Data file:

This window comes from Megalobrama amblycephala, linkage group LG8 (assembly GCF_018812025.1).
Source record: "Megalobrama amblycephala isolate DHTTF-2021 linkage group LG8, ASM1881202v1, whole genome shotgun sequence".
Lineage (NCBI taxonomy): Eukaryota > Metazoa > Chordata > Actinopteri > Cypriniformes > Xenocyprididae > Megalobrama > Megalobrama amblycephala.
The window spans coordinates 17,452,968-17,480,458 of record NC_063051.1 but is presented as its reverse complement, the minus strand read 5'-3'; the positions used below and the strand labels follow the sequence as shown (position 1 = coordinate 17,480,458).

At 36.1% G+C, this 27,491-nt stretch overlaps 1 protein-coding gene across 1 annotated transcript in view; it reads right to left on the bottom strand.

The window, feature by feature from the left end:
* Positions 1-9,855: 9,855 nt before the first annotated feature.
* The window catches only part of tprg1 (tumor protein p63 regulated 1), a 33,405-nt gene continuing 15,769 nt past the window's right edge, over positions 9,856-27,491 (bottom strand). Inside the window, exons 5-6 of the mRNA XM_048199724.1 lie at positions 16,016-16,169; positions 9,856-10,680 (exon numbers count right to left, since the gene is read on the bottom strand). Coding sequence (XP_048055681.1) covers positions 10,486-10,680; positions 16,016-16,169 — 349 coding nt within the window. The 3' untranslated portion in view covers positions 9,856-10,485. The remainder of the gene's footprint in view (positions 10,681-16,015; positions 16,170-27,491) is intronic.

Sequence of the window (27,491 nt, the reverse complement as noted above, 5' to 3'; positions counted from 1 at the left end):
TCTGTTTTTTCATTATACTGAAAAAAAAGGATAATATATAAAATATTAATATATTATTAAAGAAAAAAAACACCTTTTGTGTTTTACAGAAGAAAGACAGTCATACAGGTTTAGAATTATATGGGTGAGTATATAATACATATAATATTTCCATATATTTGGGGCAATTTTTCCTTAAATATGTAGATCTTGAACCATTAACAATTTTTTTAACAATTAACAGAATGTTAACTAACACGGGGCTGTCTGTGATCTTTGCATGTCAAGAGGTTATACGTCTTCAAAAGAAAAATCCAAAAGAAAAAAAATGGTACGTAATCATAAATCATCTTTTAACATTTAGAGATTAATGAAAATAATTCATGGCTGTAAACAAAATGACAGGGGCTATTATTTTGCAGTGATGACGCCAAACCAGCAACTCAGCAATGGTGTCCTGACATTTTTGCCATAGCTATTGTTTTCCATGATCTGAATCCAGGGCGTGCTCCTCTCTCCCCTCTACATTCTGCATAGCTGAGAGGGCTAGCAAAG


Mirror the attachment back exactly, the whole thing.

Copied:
This window comes from Megalobrama amblycephala, linkage group LG8 (assembly GCF_018812025.1).
Source record: "Megalobrama amblycephala isolate DHTTF-2021 linkage group LG8, ASM1881202v1, whole genome shotgun sequence".
Lineage (NCBI taxonomy): Eukaryota > Metazoa > Chordata > Actinopteri > Cypriniformes > Xenocyprididae > Megalobrama > Megalobrama amblycephala.
The window spans coordinates 17,452,968-17,480,458 of record NC_063051.1 but is presented as its reverse complement, the minus strand read 5'-3'; the positions used below and the strand labels follow the sequence as shown (position 1 = coordinate 17,480,458).

At 36.1% G+C, this 27,491-nt stretch overlaps 1 protein-coding gene across 1 annotated transcript in view; it reads right to left on the bottom strand.

The window, feature by feature from the left end:
* Positions 1-9,855: 9,855 nt before the first annotated feature.
* The window catches only part of tprg1 (tumor protein p63 regulated 1), a 33,405-nt gene continuing 15,769 nt past the window's right edge, over positions 9,856-27,491 (bottom strand). Inside the window, exons 5-6 of the mRNA XM_048199724.1 lie at positions 16,016-16,169; positions 9,856-10,680 (exon numbers count right to left, since the gene is read on the bottom strand). Coding sequence (XP_048055681.1) covers positions 10,486-10,680; positions 16,016-16,169 — 349 coding nt within the window. The 3' untranslated portion in view covers positions 9,856-10,485. The remainder of the gene's footprint in view (positions 10,681-16,015; positions 16,170-27,491) is intronic.

Sequence of the window (27,491 nt, the reverse complement as noted above, 5' to 3'; positions counted from 1 at the left end):
TCTGTTTTTTCATTATACTGAAAAAAAAGGATAATATATAAAATATTAATATATTATTAAAGAAAAAAAACACCTTTTGTGTTTTACAGAAGAAAGACAGTCATACAGGTTTAGAATTATATGGGTGAGTATATAATACATATAATATTTCCATATATTTGGGGCAATTTTTCCTTAAATATGTAGATCTTGAACCATTAACAATTTTTTTAACAATTAACAGAATGTTAACTAACACGGGGCTGTCTGTGATCTTTGCATGTCAAGAGGTTATACGTCTTCAAAAGAAAAATCCAAAAGAAAAAAAATGGTACGTAATCATAAATCATCTTTTAACATTTAGAGATTAATGAAAATAATTCATGGCTGTAAACAAAATGACAGGGGCTATTATTTTGCAGTGATGACGCCAAACCAGCAACTCAGCAATGGTGTCCTGACATTTTTGCCATAGCTATTGTTTTCCATGATCTGAATCCAGGGCGTGCTCCTCTCTCCCCTCTACATTCTGCATAGCTGAGAGGGCTAGCAAAG